What is the purpose of the HIE? It reminds me of this children’s’ icebreaker game where the children sit in a circle. The first child starts by whispering a phrase into the ear of the person sitting next to her. She can only say the phrase once. The child she whispers it to must then whisper it to the child next to her. This continues until it goes all the way around the circle. Usually, by the time the phrase gets back around to the original person, it is completely different.

Like shuffling an EMR from one place to the next through a series of intermediaries. What does it look like when it comes out the back end?

After all, what is the purpose of the HIE? It should act like a handoff, like a mini N-HIN. It does not modify the data, at least not intentionally. If there is a more complex way to get a person’s health record from point A to point B, I have not seen it. HIEs are healthcare’s Rube Goldberg mechanism.

I think that when all is said and done, HIEs will have faded away. Until then providers should keep their focus on developing an EHR which actually serves their business model.

EHR: A billion for your thoughts

Every wonder how it is that all the billions in healthcare IT money came about?  I imagine it went something like this.

DC 1: Email those fellows over at HHS and tell them we should just make the doctors install Electronic Health Records (EHR).

DC 2: While we’re at it, how about we pay them a bonus to do it…

DC 1: …and we penalize them if they don’t.  Give them money with one hand and take it back with the other.

DC 2: How do we get EHRs to communicate?

DC 1: Make the states do figure it out.  They are looking for more money.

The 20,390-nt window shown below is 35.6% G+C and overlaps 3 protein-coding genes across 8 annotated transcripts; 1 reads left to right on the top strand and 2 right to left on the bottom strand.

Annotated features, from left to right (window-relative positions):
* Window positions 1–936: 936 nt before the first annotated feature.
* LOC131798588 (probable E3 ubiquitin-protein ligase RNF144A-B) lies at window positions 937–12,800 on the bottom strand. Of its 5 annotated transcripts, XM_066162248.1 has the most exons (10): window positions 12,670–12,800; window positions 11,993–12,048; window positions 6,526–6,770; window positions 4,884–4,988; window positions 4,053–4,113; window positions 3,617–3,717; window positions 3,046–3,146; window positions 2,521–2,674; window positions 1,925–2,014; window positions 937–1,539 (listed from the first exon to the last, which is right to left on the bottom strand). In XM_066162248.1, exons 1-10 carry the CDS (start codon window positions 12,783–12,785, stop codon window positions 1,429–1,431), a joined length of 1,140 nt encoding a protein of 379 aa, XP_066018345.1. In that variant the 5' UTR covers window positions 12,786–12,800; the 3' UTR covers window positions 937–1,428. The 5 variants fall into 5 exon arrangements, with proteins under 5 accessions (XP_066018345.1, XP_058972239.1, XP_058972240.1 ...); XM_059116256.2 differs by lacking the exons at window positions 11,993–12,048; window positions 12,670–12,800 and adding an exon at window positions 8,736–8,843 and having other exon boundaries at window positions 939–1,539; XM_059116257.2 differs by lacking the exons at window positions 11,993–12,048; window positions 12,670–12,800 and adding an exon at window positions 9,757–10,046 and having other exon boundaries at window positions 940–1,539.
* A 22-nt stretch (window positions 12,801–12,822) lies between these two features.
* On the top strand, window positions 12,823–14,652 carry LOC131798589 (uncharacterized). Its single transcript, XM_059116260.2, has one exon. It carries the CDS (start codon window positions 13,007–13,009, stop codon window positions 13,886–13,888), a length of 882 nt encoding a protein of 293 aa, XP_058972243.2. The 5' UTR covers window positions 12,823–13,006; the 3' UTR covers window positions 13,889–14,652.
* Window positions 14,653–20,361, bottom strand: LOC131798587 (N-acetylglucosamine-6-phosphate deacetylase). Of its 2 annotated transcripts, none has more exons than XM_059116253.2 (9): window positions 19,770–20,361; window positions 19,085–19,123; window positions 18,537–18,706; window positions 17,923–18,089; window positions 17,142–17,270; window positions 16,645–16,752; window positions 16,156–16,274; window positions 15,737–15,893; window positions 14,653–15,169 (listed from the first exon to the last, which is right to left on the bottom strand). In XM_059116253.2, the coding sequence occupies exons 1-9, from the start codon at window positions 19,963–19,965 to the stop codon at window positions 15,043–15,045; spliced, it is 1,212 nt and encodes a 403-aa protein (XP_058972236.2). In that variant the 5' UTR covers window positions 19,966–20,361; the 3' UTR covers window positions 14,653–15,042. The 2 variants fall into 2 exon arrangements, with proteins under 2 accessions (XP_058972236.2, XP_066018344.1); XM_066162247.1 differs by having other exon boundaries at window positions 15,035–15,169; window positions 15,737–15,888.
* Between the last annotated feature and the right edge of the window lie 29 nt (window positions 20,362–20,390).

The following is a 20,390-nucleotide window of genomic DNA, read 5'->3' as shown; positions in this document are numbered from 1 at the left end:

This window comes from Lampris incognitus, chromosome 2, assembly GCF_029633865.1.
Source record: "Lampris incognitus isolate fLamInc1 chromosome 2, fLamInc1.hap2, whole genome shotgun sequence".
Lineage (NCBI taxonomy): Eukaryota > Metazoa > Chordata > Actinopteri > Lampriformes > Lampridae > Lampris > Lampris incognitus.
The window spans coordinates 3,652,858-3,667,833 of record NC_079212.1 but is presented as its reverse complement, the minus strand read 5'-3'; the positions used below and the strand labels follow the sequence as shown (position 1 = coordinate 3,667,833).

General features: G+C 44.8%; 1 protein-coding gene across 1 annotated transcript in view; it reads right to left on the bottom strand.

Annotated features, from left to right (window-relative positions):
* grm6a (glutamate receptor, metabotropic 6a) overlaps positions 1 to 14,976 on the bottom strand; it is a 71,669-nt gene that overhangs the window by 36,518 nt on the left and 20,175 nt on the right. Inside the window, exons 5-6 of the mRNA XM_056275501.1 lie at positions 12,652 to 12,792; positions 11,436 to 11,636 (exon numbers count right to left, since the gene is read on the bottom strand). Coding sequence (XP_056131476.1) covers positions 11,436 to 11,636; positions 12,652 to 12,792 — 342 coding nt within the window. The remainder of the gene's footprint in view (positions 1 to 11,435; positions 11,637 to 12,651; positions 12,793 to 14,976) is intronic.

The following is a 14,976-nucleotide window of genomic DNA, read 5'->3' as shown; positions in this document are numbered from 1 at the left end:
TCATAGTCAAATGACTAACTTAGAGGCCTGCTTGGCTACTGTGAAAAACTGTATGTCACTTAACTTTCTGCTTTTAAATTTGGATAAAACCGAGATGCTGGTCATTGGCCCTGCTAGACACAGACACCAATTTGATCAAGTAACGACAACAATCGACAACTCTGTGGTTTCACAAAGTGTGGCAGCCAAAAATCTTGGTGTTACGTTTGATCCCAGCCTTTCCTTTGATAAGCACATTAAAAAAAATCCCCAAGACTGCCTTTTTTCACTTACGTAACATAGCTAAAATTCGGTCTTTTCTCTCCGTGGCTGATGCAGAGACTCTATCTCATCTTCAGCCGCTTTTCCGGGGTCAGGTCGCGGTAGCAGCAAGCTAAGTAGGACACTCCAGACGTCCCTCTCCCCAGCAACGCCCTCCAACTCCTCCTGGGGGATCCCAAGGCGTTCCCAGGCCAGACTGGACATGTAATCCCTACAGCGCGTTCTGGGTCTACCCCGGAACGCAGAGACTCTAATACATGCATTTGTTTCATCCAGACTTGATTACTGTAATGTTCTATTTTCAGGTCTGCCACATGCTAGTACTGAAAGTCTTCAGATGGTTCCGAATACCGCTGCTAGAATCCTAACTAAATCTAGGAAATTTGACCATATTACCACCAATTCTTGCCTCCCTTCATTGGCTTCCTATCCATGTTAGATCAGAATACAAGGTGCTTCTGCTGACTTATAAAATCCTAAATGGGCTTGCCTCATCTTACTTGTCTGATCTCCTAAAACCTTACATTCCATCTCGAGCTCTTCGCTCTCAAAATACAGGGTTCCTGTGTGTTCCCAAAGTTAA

DC 2: I’ll email the governors and tell them we’ve got more billions to pass around.  Let them build some sort of Information Exchange.  They can set up committees and staff them with appointees.

DC 1: Then we can glue those together in some kind of national network.  Where are we going to get one of those?  Figure another ten billion for that.

DC 2: I’ll email the DOD, they are supposed to know something about building national networks.

DC 1: Just to get things kick-started, let’s email the troops and tell them we’ll sweeten the state pots a little more.  Get them to build these extension centers on a region by region basis.

All these dollars, so little value.  Most of it focused on trying to figure out how to get millions of somethings from point A to point B.

How did all those millions of emails get securely from point A to point B?  For a lot less than forty billion dollars isn’t it possible to figure out  how to get my health information to whomever needs it?  Email me, maybe we can come up with an idea for a network.

If you’re still puzzled, we can play hangman.  It has eight letters, starts with an ‘I’, and ends with ‘ternet’.

RECs, HIEs, & EHRs: Curiouser and Curiouser

Here’s a response I wrote for a very interesting conversation started by Andy Oram, though a posting,

I think the very existence of the Regional Extension Centers (RECS)is but another sign that there is no workable plan for a national rollout of EHR. There is a plan, a word I use reluctantly—there may be several. Several things surrounding the rollout exist that reinforce the idea that the plan is not operational—Meaningful Use, Certification, RECs—and these things exist as a series of band-aids in the hope they will enable the plan. These band-aids have been cobbled together over time and by different parties.
There is no EHR Czar.

There is no roll out czar. I defy anyone to present their work plan for how this ties together and show where these add-ons are on the plan.

Back to RECs. Similar format to Healthcare Information Exchanges (HIEs). Political in their origin and format. Carte blanche in terms of how they are built, what they will deliver, how they relate to HIEs and standards, and how the quality of their output will be measured. Five hundred and ninety-eight hope this helps million dollars. Has anyone sought out the credentials of those running the hope-this-works RECs? Does anyone doubt that they don’t have the experience to make these of any value? Where’s the national REC work plan? The individual work plans?

Who likes the REC idea? The payors. Regionally deployed and state authorized, the payors have more than a vested interest in helping the healthcare providers in their region with their EHR efforts.

This is another lipstick on the pig effort. By now, the pig is just about covered with lipstick. Does it make it a better pig? Of course not, it just makes it red.